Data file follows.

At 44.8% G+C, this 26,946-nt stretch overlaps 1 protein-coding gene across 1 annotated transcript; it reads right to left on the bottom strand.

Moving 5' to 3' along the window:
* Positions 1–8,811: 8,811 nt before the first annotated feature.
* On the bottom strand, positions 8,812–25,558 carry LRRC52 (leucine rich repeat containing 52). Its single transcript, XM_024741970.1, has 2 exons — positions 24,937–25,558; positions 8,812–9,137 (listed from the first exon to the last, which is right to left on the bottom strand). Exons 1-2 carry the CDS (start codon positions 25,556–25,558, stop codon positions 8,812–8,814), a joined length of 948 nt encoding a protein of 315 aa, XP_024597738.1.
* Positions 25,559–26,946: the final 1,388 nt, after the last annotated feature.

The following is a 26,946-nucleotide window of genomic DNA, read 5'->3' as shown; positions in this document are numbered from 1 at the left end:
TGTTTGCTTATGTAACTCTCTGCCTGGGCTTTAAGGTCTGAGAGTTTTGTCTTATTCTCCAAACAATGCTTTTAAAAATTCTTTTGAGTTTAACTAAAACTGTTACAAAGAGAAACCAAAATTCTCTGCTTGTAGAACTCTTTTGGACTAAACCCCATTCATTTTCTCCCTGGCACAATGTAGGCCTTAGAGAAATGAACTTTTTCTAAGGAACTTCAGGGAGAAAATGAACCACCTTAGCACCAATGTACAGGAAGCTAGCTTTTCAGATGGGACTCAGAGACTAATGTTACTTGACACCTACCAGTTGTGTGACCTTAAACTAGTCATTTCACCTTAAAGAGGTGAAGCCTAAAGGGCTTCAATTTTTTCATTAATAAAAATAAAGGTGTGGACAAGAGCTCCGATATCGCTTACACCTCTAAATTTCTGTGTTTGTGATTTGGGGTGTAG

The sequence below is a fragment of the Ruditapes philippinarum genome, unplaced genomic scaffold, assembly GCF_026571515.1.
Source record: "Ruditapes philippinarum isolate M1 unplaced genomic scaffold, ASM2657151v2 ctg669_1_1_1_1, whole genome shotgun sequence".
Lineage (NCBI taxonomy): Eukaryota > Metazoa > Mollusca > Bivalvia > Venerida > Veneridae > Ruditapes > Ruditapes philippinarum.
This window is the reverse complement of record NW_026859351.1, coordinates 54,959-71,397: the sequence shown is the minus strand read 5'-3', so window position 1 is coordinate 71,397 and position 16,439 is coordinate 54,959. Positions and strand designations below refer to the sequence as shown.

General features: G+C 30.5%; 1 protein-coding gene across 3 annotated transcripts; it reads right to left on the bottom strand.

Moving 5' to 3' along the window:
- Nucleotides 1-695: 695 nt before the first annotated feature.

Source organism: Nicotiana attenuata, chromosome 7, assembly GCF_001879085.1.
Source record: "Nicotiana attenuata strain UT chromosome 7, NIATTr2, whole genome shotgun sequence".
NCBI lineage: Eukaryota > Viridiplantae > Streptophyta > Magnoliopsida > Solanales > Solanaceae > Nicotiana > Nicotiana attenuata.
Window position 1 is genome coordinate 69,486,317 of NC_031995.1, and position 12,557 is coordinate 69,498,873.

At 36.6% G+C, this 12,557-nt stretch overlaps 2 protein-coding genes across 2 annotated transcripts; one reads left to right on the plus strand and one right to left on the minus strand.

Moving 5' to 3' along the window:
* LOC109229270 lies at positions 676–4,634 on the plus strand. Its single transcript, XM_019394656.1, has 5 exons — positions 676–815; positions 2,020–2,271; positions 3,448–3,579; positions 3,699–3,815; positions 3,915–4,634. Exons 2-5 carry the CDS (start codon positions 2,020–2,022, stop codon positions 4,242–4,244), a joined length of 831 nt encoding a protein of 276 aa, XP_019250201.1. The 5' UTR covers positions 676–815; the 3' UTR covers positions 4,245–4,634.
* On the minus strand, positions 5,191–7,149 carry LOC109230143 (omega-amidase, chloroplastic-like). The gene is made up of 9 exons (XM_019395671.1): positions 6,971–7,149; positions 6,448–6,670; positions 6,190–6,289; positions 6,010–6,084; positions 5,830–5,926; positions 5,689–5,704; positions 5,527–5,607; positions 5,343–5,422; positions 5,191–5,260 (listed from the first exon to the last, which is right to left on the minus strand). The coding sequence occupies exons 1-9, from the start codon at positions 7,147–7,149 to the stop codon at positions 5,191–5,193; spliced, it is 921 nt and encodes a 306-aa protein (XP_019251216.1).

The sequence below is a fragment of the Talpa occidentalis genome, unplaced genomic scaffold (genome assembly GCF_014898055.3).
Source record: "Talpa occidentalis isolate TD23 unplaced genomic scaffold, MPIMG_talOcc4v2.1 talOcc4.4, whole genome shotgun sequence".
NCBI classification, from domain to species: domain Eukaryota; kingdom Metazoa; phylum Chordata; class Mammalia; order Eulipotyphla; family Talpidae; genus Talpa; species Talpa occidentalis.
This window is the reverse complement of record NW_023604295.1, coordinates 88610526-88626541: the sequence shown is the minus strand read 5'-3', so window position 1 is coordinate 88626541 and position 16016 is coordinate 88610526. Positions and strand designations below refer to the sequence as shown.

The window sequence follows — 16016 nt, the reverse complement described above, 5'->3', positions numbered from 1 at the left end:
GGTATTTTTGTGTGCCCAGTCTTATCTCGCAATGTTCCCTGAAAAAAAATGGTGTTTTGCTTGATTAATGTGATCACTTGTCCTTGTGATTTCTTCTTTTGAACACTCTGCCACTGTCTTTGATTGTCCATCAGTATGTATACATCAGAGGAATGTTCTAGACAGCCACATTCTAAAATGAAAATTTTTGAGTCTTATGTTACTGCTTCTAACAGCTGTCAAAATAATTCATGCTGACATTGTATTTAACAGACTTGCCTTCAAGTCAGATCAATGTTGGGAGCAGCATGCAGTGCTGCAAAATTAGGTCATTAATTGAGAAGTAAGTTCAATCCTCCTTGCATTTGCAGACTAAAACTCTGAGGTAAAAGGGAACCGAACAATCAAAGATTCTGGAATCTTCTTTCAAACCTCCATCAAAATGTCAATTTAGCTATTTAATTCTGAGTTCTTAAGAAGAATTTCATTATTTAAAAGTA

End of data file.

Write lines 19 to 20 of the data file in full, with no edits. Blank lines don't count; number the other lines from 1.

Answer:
At 36.6% G+C, this 12,557-nt stretch overlaps 2 protein-coding genes across 2 annotated transcripts; one reads left to right on the plus strand and one right to left on the minus strand.

Moving 5' to 3' along the window: